"Eugenie Scott has worked tirelessly and very effectively to improve public understanding of both the nature of science and the science of evolution," said Ralph J. Cicerone, president of the National Academy of Sciences. "She makes the case for science again and again."She has always been at least sympathetic to belief in God and the ability to practice science and yet hold religious beliefs. That was especially evident when she came and debated William Provine at the University of Tennessee. He was very spiteful and she was very gracious. She had not expected to discuss religion at the debate and he blindsided her. At the time (a decade back, at least) he said that he had a brain tumor and not much time to live. He has since had surgery and appears to have made a modest recovery, despite some speaking issues. Scott's performance led many people that I came into contact with to have a more open understanding of religion.
"We honor Genie Scott for her many years of service organizing coalitions of scientists, parents, teachers, business people, clergy, and others to raise their voices to defend the teaching of evolution in public school," said John Brauman, home secretary of the National Academy of Sciences and chair of the Public Welfare Medal selection committee.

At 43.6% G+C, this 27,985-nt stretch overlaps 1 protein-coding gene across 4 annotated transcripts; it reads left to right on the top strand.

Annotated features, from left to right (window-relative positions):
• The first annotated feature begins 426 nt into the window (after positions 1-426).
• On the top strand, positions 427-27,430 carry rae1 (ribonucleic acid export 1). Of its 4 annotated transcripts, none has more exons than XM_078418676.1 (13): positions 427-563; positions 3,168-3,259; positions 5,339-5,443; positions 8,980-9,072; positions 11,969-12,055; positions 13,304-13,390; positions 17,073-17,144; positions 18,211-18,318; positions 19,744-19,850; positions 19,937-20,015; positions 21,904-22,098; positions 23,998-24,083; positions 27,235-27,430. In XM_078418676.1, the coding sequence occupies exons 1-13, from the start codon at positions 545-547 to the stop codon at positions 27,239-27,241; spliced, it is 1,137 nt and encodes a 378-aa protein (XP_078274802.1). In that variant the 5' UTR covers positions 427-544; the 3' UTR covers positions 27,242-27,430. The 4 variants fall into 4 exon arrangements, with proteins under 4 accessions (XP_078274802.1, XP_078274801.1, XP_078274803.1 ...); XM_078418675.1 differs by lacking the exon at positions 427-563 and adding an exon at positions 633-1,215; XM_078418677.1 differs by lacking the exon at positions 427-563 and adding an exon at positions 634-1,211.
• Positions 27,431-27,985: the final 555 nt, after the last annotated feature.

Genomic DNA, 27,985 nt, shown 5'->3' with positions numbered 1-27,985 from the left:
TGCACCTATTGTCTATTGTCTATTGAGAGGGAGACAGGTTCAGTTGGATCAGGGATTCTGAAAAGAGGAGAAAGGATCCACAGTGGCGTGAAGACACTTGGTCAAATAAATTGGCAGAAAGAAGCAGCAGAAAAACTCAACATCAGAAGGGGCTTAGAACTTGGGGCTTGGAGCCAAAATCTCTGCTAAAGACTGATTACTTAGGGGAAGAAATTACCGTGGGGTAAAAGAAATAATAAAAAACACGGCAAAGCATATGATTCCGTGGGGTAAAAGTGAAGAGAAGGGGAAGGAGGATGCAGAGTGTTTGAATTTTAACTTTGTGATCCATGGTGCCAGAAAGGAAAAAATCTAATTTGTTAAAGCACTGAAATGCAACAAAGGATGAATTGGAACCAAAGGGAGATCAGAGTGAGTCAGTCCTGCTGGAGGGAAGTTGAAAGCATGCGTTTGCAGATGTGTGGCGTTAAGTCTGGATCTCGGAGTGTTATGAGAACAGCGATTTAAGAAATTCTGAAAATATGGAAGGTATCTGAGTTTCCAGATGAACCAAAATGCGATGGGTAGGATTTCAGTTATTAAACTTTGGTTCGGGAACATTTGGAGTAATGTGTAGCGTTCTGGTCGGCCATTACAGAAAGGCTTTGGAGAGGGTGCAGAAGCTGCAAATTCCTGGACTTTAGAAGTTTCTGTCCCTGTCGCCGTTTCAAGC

A physical anthropologist by training, Scott received her bachelor's and master's degrees from the University of Wisconsin, Milwaukee, and a Ph.D. from the University of Missouri. She holds six honorary degrees and has received numerous awards from scientific and civil liberties organizations. Scott has served on the board of directors of the Biological Sciences Curriculum Study and on the advisory councils of several organizations defending the separation of church and state. Scott, a fellow at the American Association for the Advancement of Science, has also held elected offices in the American Anthropological Association and the American Association of Physical Anthropologists.
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